By Avril Broadley
Growing fruits and vegetables in your garden
This is my second year growing fruits and vegetables in what I like to call my ‘secret garden’. It’s actually a neighbour’s walled garden, which they don’t use, and is entered via a locked gate like a tale from Beatrix Potter. I’m thrilled to say I won first prize for my beans, herbs and dahlias in the local Hackney flower and produce show.
It’s not the greatest accolade as the show doesn’t attract more than a handful of entries, but compared to last year’s slug war, 2017 has been amazing. I’ve not bought salad ingredients for months and I’m still picking raspberries for breakfast in October.
Related: Foraging: A Walk On The Wild Side
As a veg plot beginner I thought I would share what I’ve learned. Last autumn I wrote a post about the disastrous results of my first year growing: ‘Borrowing my neighbour’s garden – my first allotment’. Slugs efficiently ate everything I planted. I was disheartened but not defeated and in November I watered with slug-eating nematodes purchased from The Green Gardener.
This dramatically reduced the slug population. I also mulched with a fine horse manure from Thompsons of Crews Hill and got a cold frame ready to protect seedlings. This planning ahead paid off and I recommend that anyone interested in growing does a bit of winter planning. Come spring, you’ll be all ready to go with rich, fertile soil.
I eat lots of salad. The main thing is that leaves need plenty of water to be sweet and tender. I gr0w mixed leaves as a cut and come again crop in the greenhouse and the cold frame. I use large polystyrene containers which I salvage from the fishmongers – just poke drainage holes in the bottom and fill with compost.
When it gets hot salad leaves quickly to go to seed so keep them in a little shade. This year I’ve grown mizuna for the first time and I really like this Japanese leaf which is a bit like rocket but, for me at least, less prone to bolt.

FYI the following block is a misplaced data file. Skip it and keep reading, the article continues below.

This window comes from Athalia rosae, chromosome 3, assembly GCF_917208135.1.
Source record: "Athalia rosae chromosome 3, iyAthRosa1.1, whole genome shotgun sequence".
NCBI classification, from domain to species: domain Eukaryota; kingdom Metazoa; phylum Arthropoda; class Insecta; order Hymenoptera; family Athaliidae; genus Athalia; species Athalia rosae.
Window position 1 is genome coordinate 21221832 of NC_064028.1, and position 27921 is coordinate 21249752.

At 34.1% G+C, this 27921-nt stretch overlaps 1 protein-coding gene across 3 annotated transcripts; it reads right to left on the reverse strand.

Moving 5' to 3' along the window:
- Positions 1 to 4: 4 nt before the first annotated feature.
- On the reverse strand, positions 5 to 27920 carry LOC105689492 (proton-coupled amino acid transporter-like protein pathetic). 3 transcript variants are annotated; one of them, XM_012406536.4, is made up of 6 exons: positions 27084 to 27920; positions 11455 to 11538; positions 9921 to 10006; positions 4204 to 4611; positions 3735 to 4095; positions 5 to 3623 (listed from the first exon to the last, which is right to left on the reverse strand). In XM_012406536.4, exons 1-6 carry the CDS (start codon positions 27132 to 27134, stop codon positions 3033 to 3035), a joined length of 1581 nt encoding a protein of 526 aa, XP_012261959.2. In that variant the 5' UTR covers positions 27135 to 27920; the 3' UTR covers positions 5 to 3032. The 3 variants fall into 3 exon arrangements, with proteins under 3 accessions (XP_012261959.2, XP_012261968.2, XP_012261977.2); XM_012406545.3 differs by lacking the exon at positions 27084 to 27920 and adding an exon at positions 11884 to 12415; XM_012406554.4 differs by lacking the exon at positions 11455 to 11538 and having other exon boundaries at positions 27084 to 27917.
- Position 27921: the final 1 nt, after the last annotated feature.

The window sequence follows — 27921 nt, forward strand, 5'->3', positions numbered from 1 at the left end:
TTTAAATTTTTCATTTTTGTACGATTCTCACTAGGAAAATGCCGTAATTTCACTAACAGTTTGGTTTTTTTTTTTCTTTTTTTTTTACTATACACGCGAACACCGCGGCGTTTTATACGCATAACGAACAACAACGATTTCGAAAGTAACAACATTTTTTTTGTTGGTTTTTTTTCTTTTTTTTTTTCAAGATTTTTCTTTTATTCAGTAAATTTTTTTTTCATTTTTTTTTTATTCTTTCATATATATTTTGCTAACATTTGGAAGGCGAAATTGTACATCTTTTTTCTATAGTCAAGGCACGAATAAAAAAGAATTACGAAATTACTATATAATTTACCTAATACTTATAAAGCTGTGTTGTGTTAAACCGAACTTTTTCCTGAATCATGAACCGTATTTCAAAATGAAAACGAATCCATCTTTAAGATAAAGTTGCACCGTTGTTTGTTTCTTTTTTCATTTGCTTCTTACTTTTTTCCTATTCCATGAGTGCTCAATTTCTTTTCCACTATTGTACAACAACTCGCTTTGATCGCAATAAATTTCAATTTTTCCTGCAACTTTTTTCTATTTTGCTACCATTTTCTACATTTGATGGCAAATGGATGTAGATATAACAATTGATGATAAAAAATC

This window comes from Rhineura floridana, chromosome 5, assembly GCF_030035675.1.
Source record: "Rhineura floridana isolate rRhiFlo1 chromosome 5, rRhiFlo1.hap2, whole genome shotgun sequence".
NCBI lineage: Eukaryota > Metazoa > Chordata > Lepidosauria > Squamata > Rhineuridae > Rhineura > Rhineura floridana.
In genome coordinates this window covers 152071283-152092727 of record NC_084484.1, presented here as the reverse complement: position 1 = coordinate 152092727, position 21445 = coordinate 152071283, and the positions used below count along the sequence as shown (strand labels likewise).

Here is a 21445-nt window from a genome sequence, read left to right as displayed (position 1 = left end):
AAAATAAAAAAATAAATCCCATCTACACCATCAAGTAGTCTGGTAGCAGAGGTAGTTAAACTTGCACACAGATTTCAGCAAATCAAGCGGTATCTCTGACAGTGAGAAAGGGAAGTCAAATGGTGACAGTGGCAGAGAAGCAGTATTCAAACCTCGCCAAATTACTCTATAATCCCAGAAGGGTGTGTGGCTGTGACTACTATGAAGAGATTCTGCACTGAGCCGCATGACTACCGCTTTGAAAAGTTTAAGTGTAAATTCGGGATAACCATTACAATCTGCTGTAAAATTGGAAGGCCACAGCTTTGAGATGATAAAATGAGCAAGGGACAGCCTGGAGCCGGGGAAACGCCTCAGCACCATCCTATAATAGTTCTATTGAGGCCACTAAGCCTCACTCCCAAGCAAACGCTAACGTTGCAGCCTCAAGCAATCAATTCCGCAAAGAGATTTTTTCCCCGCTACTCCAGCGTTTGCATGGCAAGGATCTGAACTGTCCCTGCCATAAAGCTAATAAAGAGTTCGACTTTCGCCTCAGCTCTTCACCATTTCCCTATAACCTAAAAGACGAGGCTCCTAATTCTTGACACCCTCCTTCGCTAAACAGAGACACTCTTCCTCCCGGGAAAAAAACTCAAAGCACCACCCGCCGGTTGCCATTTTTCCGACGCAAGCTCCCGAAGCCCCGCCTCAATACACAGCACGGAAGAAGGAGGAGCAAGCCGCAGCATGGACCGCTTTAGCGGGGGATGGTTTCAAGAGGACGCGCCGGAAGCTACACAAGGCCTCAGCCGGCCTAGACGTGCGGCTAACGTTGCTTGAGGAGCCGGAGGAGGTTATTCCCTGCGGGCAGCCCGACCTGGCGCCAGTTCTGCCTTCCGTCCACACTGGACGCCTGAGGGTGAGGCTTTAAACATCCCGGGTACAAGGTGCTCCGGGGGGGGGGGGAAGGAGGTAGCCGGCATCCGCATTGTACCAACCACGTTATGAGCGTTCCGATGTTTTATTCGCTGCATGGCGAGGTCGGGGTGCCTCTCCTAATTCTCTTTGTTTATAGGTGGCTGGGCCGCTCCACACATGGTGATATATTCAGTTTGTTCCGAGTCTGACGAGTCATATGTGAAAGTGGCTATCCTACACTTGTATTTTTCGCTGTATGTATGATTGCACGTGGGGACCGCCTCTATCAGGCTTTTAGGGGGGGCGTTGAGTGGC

I tried growing celery but, although full of flavour, the stalks are tough so I’m only using it for making soups and stock. Self-seeded spinach and chard grow all over the plot and I pick the young tender leaves to toss into the salad leaf mix.
The older, thicker leaves are wilted and added to pasta and quiche. I’ve had a good crop of French beans which have also been a regular in salads, lightly steamed, along with slithers of raw baby courgette.
I balked at the price of fruit bushes in the garden centre so bought two each of blueberry and gooseberry from the lovely herb stall run by Mr and Mrs Grover in Columbia Road flower market. They all fruited and have since put on a lot of growth so I’m hoping for really good crops next year. I am learning that gardening requires patience. Plants take time to become established.
I’m growing summer and autumn raspberries and a loganberry. I’ve inherited a feeble blackcurrant bush (two berries), rhubarb and lots of strawberries, all of which were already in the garden. These plants are all happy to be revived and coaxed back to life with regular watering and my home made comfrey fertiliser.
The berries are usually eaten with yoghurt and granola. All of the soft fruits need harvesting as soon as they ripen to beat the birds and insects. If you have a glut just pick and freeze or compote – if you delay you’ll lose them.
My other tip is to water deeply. My secret garden is over the road so I don’t visit daily or have the luxury of my own water supply. I have to water from a butt with a watering can. The raspberries are always plumper after heavy rain so if I watered more regularly the results would be better.